You may have already been surprised by someone making slurping noises while they are eating noodles, but that is common among Japanese people, and even TV performers do it in public. It is generally not considered an ill-mannered act in Japan because it has been done since the olden times. However, nowadays, the number of foreign tourists has increased, and many of them may think, “That is bad manners!” In fact, there are many noodle dishes from around the world, but everyone seems to eat them quietly. Furthermore, small arguments about it have occurred, though mainly through the internet. Some Japanese say that we should take care not to make tourists uncomfortable by forcing them to accept the slurping, while others argue tourists should not judge something before understanding the cultural significance. And from this argument, a new Japanese/English word called “noodle harassment” emerged. However, this may be one of those cultural differences that is better not force or refuse.
Are you wondering how slurping came to be in the first place?
Please keep reading if you are interested in learning more.
Similar to tasting wine
It is said that this eating habit has spread since the Edo period (1603-1867) as a way of enjoying the flavour of soba (buckwheat noodles), especially cold soba. Because it does not have a strong aroma, people tried to enjoy the aroma through the mouth instead. In fact, there are a few reasons that sipping strongly makes you experience the flavour more than simply eating it normally. By vigorously sipping, even thin soup clings to the noodles, which can then be enjoyed together in the mouth. Also, people draw in air when they slurp, and then the exhaled breath enables the full of flavour to touch the back of the nose. This is similar to tasting wine when rolling it in your mouth, then exhaling the air to go from the mouth to the nose. In addition, bringing the cold air and hot noodles into the mouth at the same time, decreases the temperature and it prevents the mouth from getting burnt.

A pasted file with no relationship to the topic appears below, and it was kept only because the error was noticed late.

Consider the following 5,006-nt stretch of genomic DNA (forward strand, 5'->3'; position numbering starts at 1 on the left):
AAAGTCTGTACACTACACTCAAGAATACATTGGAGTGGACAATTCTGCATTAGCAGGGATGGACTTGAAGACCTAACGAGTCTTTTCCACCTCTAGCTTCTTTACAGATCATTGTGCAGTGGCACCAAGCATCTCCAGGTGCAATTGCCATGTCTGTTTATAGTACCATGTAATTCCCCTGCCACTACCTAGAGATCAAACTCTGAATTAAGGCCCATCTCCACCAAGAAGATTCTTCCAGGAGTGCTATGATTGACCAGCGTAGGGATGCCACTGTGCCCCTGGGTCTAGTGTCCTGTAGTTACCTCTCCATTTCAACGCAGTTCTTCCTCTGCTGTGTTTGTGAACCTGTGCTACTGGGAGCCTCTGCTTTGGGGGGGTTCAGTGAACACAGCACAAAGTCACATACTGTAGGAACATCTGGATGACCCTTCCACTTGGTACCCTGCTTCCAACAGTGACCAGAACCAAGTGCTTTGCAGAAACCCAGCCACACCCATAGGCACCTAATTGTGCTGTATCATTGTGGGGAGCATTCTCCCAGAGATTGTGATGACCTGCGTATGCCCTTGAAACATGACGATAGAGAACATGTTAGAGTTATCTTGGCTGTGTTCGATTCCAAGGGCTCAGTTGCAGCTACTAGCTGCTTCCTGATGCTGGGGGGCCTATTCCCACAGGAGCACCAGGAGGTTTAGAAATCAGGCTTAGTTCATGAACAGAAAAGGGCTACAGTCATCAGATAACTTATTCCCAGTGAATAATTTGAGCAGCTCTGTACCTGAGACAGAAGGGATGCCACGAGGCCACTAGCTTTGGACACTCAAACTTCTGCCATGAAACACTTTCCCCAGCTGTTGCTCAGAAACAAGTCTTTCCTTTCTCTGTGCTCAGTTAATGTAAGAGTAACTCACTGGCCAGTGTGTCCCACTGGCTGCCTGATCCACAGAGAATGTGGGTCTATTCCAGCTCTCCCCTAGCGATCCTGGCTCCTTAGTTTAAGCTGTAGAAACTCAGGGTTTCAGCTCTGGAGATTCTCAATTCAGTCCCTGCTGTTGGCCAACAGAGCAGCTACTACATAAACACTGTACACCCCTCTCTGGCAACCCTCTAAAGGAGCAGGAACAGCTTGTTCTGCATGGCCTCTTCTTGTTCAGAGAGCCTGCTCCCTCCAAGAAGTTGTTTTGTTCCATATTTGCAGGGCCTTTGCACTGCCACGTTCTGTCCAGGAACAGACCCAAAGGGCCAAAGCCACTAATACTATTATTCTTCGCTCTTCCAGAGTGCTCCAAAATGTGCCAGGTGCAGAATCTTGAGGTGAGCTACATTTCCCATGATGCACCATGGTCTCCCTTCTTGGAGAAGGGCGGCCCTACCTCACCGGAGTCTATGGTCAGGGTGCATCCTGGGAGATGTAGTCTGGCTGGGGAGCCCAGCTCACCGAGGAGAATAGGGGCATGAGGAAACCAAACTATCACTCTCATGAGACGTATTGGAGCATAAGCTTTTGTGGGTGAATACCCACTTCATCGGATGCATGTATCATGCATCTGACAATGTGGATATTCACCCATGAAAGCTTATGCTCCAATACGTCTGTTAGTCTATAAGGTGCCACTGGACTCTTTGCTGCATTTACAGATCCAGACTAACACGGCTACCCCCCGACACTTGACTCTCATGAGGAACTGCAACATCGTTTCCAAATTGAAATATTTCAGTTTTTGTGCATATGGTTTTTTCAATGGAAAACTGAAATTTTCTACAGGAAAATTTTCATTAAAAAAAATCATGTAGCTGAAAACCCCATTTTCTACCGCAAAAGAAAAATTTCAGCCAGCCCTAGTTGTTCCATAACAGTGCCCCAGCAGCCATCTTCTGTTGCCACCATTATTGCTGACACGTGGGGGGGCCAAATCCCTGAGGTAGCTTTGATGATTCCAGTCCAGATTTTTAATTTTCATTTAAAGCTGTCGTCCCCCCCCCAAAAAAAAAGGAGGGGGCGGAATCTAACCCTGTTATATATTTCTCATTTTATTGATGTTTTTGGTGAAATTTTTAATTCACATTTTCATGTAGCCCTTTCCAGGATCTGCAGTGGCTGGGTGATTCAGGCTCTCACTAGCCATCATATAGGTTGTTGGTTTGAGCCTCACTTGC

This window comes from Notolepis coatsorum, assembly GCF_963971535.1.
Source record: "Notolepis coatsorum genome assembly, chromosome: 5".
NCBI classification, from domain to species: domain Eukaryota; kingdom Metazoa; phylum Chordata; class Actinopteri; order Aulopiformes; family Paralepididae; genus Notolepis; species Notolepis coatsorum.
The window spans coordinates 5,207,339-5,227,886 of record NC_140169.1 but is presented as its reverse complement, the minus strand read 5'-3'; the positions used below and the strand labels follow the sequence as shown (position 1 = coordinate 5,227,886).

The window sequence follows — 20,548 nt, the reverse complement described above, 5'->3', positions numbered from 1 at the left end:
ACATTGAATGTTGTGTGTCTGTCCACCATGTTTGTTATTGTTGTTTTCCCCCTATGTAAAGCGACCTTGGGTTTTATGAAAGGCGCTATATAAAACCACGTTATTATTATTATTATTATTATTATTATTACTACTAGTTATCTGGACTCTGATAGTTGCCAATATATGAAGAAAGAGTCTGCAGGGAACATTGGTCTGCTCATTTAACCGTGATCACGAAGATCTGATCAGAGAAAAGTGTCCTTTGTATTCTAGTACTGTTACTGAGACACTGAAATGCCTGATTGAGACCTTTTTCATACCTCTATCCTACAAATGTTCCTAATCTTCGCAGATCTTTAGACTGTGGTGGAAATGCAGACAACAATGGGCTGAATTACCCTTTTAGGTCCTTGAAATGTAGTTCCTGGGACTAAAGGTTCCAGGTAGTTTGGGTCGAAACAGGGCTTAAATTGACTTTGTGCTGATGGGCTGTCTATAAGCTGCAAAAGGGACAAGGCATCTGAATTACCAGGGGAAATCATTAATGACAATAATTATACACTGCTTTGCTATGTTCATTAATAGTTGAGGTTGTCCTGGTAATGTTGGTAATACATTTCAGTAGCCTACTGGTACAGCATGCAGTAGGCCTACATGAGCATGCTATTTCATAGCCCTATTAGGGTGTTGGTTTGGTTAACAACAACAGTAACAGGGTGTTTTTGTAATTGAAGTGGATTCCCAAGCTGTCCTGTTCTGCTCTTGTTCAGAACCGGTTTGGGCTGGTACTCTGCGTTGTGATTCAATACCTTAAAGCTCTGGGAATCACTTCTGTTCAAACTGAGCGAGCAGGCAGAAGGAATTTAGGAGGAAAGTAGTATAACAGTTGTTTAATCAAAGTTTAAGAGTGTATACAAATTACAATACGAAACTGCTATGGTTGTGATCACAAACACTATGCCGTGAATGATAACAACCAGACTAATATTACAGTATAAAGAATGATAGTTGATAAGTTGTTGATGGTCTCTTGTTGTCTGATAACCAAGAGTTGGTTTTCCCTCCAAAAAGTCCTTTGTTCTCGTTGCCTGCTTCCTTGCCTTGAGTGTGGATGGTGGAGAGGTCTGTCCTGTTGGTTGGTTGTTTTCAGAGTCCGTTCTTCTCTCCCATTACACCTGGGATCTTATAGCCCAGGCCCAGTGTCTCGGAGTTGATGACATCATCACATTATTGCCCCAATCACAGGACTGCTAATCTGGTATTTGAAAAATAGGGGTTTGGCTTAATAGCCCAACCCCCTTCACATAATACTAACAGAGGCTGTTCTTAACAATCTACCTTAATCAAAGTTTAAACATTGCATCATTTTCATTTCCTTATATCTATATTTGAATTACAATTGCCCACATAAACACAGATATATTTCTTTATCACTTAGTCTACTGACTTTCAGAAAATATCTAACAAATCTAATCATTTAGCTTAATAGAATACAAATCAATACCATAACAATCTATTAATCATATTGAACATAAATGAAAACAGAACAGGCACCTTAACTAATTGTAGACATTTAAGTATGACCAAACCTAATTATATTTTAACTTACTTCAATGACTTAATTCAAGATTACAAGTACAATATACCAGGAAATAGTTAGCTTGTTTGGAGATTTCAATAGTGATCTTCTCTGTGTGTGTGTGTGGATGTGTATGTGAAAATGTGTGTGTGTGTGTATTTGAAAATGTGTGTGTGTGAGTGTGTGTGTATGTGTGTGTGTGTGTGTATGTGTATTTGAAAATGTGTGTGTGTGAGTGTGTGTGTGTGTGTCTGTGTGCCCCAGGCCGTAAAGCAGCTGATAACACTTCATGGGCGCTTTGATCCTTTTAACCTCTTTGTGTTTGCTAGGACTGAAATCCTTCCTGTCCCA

Actually, making noise while eating is considered to be discourteous in Japan, but noodle dishes are not included in that. However, even though it is allowed, it does not mean that making no sound is considered impolite.
From generation to generation
Illustration of townspeople eating soba in the Edo period
Going back to the Edo period, soba became a food of the common people and they needed to eat it quickly to get full in the short break time. It was like the fast food offered nowadays, and they often used to eat it while standing, so no one seemed to care about the manner. Since then, the custom has been inherited not only for enjoying soba but also for other noodles as well. However, slurping western noodles like pasta, making an insane noise and splashing drops of the soup or any liquid is still considered bad manners, and may get you into trouble.
It may be a good idea to experience this unique culture when you are in Japan, but if you find it hard to accept or do, please take it easy and enjoy it in a way that is comfortable for you.